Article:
Owe Taxes But Can't Pay? A Few Options

Last Updated Apr 8, 2011 12:35 PM EDT

So far this year, the IRS has processed about 73 million tax returns. Over 87 percent of these have been tax returns where a refund is due. Read my blog on what to do with a tax refund.

With another 70 million or so tax returns that have yet to be filed, I'm guessing that the majority of these folks owe additional tax with their returns. Of course, you can always file an extension and file your tax return later, and something this is a really good thing to do. But what's the deal when it comes to paying the additional tax you owe?

Try to Pay On Time
If you file your tax return (or an extension) on time, but you don't have enough money to pay your taxes in full, the penalty for paying late is 0.5% percent per month, up to a maximum of 25 percent of the amount due on the return. Suffice to say, filing and paying late can get expensive. But if you don't pay at all the IRS will not go lightly on you - they' can commence a collection action to levy your wages and may even place liens on your property for the amount of the unpaid taxes, penalties and interest. Of course, that IRS is finally getting the message that you can't get blood from a stone, and as a result, the IRS is easing up on tax liens.

If You Can't Pay on Time
So what do you do if you can't pay the full amount of taxes due?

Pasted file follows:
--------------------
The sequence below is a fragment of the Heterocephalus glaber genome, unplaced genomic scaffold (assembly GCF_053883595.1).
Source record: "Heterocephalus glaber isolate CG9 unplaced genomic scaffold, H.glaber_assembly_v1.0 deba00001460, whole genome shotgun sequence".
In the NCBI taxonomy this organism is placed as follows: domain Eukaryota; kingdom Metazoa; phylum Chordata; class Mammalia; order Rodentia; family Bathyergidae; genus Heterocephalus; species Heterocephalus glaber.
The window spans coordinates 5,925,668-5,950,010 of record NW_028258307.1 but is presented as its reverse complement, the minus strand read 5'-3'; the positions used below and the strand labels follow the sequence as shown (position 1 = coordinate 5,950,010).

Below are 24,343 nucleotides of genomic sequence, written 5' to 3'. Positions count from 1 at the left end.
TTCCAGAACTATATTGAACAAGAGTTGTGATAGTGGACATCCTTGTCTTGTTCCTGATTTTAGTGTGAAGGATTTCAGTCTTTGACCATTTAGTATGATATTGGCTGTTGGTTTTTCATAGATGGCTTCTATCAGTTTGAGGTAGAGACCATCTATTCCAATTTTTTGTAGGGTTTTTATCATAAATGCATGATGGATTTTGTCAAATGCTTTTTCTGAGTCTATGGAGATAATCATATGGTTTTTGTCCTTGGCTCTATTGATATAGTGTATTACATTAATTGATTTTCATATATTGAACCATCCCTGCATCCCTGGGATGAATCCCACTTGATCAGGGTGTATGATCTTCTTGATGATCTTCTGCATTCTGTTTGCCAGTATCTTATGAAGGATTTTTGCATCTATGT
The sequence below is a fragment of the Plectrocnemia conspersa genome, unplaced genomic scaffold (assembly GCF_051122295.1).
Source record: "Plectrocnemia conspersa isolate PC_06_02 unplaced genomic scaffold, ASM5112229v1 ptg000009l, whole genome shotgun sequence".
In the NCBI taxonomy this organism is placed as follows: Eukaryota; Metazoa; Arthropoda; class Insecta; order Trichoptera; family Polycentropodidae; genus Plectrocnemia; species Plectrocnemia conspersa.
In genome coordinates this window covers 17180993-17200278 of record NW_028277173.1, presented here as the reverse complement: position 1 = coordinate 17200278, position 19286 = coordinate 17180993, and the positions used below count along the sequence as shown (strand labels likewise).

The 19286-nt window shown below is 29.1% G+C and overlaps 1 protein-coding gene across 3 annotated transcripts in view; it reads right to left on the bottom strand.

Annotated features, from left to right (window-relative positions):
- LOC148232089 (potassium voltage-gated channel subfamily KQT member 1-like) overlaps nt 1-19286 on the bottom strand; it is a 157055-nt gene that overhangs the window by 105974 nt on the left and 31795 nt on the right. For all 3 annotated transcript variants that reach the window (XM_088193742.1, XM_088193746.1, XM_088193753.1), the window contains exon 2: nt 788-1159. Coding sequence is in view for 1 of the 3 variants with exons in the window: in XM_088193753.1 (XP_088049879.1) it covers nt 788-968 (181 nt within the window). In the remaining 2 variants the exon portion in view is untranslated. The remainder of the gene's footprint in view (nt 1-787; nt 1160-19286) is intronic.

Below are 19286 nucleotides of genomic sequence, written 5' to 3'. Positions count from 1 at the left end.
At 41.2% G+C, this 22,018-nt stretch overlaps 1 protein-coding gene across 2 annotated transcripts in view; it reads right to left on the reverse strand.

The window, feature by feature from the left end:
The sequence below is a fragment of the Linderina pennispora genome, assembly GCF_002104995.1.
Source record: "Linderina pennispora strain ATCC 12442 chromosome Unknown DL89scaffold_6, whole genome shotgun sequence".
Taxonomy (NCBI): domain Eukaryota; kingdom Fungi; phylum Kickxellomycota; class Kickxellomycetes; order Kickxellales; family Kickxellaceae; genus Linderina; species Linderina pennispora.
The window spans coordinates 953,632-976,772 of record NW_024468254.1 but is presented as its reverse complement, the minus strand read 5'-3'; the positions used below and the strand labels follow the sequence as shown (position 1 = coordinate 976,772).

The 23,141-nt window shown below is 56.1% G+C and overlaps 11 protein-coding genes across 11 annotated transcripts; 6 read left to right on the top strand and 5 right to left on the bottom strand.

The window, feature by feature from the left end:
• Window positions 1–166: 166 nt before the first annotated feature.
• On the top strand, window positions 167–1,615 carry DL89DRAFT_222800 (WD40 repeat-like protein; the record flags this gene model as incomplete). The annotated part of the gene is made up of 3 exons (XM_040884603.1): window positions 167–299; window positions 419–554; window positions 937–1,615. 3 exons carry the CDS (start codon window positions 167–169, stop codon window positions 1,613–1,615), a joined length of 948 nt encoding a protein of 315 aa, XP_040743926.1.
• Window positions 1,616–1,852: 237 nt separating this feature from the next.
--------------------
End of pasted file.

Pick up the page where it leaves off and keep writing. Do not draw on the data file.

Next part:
Alternatives include seeking a loan from bank or credit union. But if you can't afford to pay the taxes you owe, then you probably are not going to be able to get a loan.

You could ask for a loan from a relative or friend. You could tap a home equity line of credit, if that is available. Current interest rates on home equity lines are low and repayment terms are flexible.

You can pay your taxes using your debit or credit card. Using this option will avoid the IRS penalties for not paying at all but you'll pay convenience fees in the range of 2% to 4% of the amount charged. And if you don't pay your credit card balance in full you could end up paying hundreds of dollars of interest on the balance you carry on your credit card at a rate that is higher than the IRS interest rate for installment payments.

Check back in later in a few days and I'll write about a few of the tax payment options offered by the IRS.

  • Ray Martin

    View all articles by Ray Martin on CBS MoneyWatch»
    Ray Martin has been a practicing financial advisor since 1986, providing financial guidance and advice to individuals. He has appeared regularly as a contributor on the CBS Early Show, CBS NewsPath, as a columnist on CBS Moneywatch.com and on NBC-TV's morning newscast TODAY. He has also appeared on the Oprah Winfrey Show and is the author of two books.